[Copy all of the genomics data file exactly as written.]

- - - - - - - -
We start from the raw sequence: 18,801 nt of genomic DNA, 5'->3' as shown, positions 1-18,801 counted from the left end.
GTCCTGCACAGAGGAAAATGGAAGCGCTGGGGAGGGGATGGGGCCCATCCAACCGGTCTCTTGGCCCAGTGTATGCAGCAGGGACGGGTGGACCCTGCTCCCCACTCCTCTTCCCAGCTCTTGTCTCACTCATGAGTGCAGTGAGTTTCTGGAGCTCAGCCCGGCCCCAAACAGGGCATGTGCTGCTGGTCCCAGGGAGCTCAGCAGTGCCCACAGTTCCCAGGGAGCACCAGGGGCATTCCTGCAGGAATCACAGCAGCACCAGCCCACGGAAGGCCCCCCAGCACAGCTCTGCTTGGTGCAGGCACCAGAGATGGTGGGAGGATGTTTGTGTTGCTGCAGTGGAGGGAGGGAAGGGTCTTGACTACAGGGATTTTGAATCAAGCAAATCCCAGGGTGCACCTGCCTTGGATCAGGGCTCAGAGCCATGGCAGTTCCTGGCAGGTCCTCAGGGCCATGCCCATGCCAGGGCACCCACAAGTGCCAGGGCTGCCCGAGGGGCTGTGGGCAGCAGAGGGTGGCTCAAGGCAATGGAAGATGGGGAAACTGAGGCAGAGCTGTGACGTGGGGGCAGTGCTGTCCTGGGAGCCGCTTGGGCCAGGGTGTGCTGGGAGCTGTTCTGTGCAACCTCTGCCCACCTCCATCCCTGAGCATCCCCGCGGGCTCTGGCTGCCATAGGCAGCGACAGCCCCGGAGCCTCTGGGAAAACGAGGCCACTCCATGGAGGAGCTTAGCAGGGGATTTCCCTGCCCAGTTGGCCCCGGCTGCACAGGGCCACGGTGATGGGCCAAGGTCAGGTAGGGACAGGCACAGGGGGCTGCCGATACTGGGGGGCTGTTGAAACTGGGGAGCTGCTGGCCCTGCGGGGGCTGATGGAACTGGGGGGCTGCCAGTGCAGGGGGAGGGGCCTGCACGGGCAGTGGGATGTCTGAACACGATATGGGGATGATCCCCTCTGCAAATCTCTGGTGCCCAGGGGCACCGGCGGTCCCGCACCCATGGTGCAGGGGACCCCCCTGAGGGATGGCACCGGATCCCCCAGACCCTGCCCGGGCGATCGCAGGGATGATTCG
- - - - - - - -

We start from the raw sequence: 18,801 nt of genomic DNA, 5'->3' as shown, positions 1-18,801 counted from the left end.
GTCCTGCACAGAGGAAAATGGAAGCGCTGGGGAGGGGATGGGGCCCATCCAACCGGTCTCTTGGCCCAGTGTATGCAGCAGGGACGGGTGGACCCTGCTCCCCACTCCTCTTCCCAGCTCTTGTCTCACTCATGAGTGCAGTGAGTTTCTGGAGCTCAGCCCGGCCCCAAACAGGGCATGTGCTGCTGGTCCCAGGGAGCTCAGCAGTGCCCACAGTTCCCAGGGAGCACCAGGGGCATTCCTGCAGGAATCACAGCAGCACCAGCCCACGGAAGGCCCCCCAGCACAGCTCTGCTTGGTGCAGGCACCAGAGATGGTGGGAGGATGTTTGTGTTGCTGCAGTGGAGGGAGGGAAGGGTCTTGACTACAGGGATTTTGAATCAAGCAAATCCCAGGGTGCACCTGCCTTGGATCAGGGCTCAGAGCCATGGCAGTTCCTGGCAGGTCCTCAGGGCCATGCCCATGCCAGGGCACCCACAAGTGCCAGGGCTGCCCGAGGGGCTGTGGGCAGCAGAGGGTGGCTCAAGGCAATGGAAGATGGGGAAACTGAGGCAGAGCTGTGACGTGGGGGCAGTGCTGTCCTGGGAGCCGCTTGGGCCAGGGTGTGCTGGGAGCTGTTCTGTGCAACCTCTGCCCACCTCCATCCCTGAGCATCCCCGCGGGCTCTGGCTGCCATAGGCAGCGACAGCCCCGGAGCCTCTGGGAAAACGAGGCCACTCCATGGAGGAGCTTAGCAGGGGATTTCCCTGCCCAGTTGGCCCCGGCTGCACAGGGCCACGGTGATGGGCCAAGGTCAGGTAGGGACAGGCACAGGGGGCTGCCGATACTGGGGGGCTGTTGAAACTGGGGAGCTGCTGGCCCTGCGGGGGCTGATGGAACTGGGGGGCTGCCAGTGCAGGGGGAGGGGCCTGCACGGGCAGTGGGATGTCTGAACACGATATGGGGATGATCCCCTCTGCAAATCTCTGGTGCCCAGGGGCACCGGCGGTCCCGCACCCATGGTGCAGGGGACCCCCCTGAGGGATGGCACCGGATCCCCCAGACCCTGCCCGGGCGATCGCAGGGATGATTCG